Firefox developer Mozilla last week released the first developer milestone of its Web Application project, intended to challenge the proprietary application-distribution approach of Apple, Google and others.

The release includes stable APIs, developer utilities and documentation to allow developers to start working on “open web applications” and stores.

‘Installable websites’
On the site, Mozilla defines “open web applications” as “installable websites”."

EU

Submission + - BSA worried about proposed EU consumer law (pcworld.com)

crimperman writes: The Business Software Alliance is worried about proposals for a new EU consumer rights law. The new law (to be voted on in a couple of weeks) would bring software and digitial content into line with other goods. That is that the consumer would own what they "buy". The BSA is clearly worried about its members revenue and raises a number of arguments against this law including the fact that software companies "could stop offering patches and updates because they are only liable for faults at the time of purchase."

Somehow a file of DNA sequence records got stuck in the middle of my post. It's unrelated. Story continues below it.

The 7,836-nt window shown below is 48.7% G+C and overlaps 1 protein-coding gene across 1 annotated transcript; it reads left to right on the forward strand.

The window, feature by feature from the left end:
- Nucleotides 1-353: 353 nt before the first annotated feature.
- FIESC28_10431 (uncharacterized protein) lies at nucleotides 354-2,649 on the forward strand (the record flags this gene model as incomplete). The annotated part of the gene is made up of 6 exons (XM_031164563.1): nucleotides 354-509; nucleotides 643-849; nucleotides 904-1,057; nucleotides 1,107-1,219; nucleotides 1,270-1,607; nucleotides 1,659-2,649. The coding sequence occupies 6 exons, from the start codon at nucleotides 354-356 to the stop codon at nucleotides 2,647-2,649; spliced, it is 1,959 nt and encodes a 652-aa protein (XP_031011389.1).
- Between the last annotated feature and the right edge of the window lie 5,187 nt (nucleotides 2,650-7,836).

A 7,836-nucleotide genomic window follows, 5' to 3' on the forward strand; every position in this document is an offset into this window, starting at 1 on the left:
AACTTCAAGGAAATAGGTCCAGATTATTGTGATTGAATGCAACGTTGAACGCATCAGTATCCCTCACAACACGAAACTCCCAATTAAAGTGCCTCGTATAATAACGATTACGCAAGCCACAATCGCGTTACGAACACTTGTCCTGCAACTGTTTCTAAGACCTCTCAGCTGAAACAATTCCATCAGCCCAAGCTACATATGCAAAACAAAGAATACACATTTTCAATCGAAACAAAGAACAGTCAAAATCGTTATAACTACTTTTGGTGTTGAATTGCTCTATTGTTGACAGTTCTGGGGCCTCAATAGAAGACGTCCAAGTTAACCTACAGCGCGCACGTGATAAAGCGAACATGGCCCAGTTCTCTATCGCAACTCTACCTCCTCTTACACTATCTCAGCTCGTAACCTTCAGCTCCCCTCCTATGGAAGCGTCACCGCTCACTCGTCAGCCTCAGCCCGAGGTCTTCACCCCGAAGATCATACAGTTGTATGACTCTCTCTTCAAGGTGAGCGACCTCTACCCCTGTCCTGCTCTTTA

Patents

Submission + - DOJ Anti-trust Investigation of MPEG-LA (wsj.com) 4

thomst writes: "The Wall Street Journal's Thomas Catan reports that the Department of Justice has launched an anti-trust investigation of MPEG-LA's purported efforts to prevent Google's VP8 codec from widespread adoption. According to the article, the California Stare Attorney General's office is also investigating MPEG-LA for possible restraint of trade practices."
Classic Games (Games)

Breathing New Life Into Old DirectDraw Games 274

An anonymous reader writes "I bought a bunch of old Wing Commander games for Windows, but they use DirectDraw, which Microsoft has deprecated. They don't work too well under Windows 7, so I ended up reimplementing ddraw.dll using OpenGL to output the games' graphics. I wrote an article describing the process and all the fun workarounds I had to come up with, and released all related source code for others to hack on."